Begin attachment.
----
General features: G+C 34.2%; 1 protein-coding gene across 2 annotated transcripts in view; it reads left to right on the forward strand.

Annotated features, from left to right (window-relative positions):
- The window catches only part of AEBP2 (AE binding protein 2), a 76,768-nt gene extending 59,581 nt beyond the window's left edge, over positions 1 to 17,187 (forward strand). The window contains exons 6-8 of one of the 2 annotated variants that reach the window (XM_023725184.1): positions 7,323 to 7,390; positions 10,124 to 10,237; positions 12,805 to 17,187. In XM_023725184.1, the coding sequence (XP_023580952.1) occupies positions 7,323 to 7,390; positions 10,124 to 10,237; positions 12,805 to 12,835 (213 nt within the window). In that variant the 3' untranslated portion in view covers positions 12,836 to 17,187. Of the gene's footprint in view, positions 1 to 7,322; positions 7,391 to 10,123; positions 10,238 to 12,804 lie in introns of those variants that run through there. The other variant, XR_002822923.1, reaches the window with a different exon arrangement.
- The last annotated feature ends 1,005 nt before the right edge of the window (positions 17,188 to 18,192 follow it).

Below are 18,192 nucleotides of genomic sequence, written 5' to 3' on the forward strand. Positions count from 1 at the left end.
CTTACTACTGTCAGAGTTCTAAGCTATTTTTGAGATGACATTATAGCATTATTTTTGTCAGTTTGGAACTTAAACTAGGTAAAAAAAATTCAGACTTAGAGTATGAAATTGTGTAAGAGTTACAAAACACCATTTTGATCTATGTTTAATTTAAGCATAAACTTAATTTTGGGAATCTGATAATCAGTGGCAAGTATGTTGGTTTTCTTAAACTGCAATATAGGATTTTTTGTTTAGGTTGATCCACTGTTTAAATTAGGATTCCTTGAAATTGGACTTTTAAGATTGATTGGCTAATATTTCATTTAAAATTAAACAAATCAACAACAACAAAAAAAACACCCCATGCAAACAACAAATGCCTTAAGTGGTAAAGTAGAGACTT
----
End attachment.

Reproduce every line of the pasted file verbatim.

General features: G+C 34.2%; 1 protein-coding gene across 2 annotated transcripts in view; it reads left to right on the forward strand.

Annotated features, from left to right (window-relative positions):
- The window catches only part of AEBP2 (AE binding protein 2), a 76,768-nt gene extending 59,581 nt beyond the window's left edge, over positions 1 to 17,187 (forward strand). The window contains exons 6-8 of one of the 2 annotated variants that reach the window (XM_023725184.1): positions 7,323 to 7,390; positions 10,124 to 10,237; positions 12,805 to 17,187. In XM_023725184.1, the coding sequence (XP_023580952.1) occupies positions 7,323 to 7,390; positions 10,124 to 10,237; positions 12,805 to 12,835 (213 nt within the window). In that variant the 3' untranslated portion in view covers positions 12,836 to 17,187. Of the gene's footprint in view, positions 1 to 7,322; positions 7,391 to 10,123; positions 10,238 to 12,804 lie in introns of those variants that run through there. The other variant, XR_002822923.1, reaches the window with a different exon arrangement.
- The last annotated feature ends 1,005 nt before the right edge of the window (positions 17,188 to 18,192 follow it).

Below are 18,192 nucleotides of genomic sequence, written 5' to 3' on the forward strand. Positions count from 1 at the left end.
CTTACTACTGTCAGAGTTCTAAGCTATTTTTGAGATGACATTATAGCATTATTTTTGTCAGTTTGGAACTTAAACTAGGTAAAAAAAATTCAGACTTAGAGTATGAAATTGTGTAAGAGTTACAAAACACCATTTTGATCTATGTTTAATTTAAGCATAAACTTAATTTTGGGAATCTGATAATCAGTGGCAAGTATGTTGGTTTTCTTAAACTGCAATATAGGATTTTTTGTTTAGGTTGATCCACTGTTTAAATTAGGATTCCTTGAAATTGGACTTTTAAGATTGATTGGCTAATATTTCATTTAAAATTAAACAAATCAACAACAACAAAAAAAACACCCCATGCAAACAACAAATGCCTTAAGTGGTAAAGTAGAGACTT